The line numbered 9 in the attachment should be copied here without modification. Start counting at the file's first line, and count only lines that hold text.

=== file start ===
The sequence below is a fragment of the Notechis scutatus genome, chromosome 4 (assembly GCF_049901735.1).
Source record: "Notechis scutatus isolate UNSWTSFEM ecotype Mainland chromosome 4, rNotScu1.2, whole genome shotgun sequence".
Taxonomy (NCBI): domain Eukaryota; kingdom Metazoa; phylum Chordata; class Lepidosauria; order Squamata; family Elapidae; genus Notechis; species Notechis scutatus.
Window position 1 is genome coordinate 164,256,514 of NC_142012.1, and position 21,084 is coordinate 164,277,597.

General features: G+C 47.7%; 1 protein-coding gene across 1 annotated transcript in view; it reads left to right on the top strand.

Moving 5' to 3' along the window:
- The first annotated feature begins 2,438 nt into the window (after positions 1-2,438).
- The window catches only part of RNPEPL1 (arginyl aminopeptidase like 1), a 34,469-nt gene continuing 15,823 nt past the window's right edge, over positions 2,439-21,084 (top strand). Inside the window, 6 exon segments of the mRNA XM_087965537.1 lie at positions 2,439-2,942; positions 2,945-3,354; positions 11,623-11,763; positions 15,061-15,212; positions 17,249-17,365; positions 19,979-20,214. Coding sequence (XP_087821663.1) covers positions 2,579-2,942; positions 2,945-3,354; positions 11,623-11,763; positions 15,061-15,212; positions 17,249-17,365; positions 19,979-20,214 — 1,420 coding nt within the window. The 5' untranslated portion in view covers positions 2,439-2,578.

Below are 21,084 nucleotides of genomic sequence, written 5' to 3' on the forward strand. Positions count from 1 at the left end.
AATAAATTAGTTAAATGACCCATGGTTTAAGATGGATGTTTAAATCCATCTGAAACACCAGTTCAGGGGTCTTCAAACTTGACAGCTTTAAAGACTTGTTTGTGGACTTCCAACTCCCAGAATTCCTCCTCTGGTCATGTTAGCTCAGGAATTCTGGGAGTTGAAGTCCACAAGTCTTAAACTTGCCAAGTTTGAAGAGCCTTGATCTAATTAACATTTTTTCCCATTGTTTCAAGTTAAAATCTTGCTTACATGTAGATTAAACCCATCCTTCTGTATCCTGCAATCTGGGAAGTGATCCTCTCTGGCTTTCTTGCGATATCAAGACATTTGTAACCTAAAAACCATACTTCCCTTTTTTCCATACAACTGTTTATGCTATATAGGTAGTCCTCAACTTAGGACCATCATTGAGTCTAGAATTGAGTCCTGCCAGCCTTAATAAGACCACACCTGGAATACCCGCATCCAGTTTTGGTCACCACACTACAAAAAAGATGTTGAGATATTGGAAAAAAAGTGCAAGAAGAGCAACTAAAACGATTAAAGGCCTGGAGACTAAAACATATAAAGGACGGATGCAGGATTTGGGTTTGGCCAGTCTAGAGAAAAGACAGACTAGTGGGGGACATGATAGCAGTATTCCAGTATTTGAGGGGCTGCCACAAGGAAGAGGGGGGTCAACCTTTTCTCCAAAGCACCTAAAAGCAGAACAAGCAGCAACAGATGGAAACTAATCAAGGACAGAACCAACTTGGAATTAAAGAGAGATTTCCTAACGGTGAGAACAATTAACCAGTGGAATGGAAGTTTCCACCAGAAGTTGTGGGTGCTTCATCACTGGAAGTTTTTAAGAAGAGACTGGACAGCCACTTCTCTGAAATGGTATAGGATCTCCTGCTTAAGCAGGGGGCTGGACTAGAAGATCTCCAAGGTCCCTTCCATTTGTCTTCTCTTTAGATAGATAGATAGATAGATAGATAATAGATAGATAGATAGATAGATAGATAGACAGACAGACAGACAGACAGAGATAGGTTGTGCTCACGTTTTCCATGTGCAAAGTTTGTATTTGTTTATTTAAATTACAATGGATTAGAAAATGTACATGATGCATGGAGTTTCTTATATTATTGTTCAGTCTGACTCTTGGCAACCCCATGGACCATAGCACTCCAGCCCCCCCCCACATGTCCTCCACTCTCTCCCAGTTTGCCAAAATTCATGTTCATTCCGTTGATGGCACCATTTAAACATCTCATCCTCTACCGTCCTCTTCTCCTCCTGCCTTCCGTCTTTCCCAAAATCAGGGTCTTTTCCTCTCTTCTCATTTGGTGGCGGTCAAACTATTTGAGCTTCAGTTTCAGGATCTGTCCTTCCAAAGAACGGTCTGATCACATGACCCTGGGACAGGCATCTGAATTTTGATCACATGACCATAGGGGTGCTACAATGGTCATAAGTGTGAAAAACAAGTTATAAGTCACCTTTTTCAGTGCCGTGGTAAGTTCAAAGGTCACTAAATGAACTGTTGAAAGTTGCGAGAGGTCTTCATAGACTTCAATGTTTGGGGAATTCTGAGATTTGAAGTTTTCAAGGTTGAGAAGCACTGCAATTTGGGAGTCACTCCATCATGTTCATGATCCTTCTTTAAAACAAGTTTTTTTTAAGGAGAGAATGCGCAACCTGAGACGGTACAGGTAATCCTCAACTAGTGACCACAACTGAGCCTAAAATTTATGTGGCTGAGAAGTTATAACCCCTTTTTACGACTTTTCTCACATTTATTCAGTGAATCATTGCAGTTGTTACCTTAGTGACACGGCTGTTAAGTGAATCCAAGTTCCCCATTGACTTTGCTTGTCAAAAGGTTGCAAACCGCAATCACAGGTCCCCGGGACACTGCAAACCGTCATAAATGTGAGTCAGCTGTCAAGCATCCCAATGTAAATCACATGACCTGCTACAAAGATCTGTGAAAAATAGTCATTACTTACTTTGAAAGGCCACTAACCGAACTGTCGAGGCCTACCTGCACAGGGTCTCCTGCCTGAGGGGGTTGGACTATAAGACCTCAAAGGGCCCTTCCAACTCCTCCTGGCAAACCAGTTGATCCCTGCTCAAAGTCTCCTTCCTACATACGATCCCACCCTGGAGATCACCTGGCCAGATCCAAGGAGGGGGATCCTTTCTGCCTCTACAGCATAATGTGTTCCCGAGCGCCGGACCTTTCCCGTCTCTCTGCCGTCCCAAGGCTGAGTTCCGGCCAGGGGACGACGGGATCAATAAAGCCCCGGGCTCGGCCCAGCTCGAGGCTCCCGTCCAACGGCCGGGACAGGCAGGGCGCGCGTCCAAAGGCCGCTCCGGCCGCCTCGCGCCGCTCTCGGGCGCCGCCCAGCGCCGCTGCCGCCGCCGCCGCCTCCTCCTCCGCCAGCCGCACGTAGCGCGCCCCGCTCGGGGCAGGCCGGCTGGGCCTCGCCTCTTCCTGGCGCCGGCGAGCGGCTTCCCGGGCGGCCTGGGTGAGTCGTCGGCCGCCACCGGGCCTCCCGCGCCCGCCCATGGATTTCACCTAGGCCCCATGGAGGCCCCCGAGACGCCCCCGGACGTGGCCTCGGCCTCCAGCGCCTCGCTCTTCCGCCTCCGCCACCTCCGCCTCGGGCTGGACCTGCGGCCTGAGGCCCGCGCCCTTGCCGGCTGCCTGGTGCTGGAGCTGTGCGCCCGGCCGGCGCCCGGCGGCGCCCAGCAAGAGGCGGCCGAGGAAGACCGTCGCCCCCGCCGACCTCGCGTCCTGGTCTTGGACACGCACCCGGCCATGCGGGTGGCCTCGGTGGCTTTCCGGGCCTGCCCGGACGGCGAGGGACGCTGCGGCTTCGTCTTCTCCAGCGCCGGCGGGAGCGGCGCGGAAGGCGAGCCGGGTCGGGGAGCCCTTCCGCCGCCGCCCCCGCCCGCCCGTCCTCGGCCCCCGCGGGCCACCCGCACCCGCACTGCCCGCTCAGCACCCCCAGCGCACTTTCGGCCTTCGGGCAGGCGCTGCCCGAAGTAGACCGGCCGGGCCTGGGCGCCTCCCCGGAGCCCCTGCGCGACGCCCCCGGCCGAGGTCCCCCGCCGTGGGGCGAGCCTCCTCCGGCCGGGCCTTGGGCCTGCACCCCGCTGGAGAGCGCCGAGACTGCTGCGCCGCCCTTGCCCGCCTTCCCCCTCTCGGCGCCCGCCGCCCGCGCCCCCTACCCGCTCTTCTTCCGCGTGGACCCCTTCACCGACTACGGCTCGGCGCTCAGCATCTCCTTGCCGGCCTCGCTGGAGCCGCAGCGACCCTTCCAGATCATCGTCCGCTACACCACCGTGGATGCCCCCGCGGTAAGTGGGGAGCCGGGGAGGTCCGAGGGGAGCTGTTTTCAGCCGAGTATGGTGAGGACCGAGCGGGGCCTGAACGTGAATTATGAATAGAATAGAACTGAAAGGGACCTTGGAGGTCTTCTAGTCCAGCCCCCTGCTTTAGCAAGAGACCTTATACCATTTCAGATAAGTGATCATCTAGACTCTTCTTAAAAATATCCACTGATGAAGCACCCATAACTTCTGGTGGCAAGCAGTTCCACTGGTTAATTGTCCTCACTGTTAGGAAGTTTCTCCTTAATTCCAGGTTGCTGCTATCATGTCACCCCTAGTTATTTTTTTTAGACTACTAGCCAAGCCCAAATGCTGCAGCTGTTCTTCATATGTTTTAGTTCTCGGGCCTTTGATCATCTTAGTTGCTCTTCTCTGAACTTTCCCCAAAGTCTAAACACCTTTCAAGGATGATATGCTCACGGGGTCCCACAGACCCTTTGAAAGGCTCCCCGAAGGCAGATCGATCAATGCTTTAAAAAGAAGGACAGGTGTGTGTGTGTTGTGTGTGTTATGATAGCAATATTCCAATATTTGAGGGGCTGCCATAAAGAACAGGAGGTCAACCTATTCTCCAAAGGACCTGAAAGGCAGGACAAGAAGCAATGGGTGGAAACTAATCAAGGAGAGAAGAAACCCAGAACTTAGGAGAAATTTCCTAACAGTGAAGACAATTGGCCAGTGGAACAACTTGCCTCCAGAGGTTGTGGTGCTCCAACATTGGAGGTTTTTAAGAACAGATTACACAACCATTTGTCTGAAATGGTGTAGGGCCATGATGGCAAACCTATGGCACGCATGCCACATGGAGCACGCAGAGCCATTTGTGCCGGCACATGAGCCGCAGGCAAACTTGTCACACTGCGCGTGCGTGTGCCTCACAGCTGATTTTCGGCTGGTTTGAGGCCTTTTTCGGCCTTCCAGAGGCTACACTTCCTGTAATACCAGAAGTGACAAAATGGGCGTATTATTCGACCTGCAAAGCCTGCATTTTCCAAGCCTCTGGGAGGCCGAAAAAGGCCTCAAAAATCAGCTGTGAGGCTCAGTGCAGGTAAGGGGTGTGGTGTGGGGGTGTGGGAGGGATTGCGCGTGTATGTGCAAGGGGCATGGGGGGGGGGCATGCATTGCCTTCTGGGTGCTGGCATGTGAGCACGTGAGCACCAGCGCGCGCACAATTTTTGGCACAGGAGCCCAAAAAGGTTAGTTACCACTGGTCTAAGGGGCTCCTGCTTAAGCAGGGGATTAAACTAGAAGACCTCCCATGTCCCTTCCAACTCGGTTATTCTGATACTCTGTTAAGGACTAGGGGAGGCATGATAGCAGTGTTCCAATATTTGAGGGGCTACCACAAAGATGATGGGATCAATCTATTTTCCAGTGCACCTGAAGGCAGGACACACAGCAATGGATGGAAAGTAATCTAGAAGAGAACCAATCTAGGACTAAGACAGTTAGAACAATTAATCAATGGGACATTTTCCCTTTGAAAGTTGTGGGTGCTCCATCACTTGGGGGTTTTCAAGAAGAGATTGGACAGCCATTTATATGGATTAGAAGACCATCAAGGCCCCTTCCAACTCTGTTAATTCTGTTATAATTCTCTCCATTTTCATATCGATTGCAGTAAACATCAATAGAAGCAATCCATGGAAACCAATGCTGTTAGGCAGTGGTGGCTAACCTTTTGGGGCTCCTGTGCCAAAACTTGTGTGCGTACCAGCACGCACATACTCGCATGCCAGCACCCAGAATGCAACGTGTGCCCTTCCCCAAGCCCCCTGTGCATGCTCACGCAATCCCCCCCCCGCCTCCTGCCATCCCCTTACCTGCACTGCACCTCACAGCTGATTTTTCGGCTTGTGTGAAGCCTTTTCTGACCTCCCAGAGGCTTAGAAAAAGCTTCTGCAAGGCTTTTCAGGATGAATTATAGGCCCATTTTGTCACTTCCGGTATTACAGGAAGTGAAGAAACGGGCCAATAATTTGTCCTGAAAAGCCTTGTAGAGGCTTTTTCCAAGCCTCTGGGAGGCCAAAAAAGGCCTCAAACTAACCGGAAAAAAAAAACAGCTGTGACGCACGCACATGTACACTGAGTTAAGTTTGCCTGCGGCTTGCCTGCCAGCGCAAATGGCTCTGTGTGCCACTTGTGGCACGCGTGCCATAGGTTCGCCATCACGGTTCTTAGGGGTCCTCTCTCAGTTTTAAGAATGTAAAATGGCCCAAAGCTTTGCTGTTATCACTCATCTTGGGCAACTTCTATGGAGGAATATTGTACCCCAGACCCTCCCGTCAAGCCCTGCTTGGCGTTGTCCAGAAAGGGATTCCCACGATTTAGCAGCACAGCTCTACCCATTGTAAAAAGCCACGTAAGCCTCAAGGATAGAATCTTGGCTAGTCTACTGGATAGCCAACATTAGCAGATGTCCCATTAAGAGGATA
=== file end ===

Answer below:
Below are 21,084 nucleotides of genomic sequence, written 5' to 3' on the forward strand. Positions count from 1 at the left end.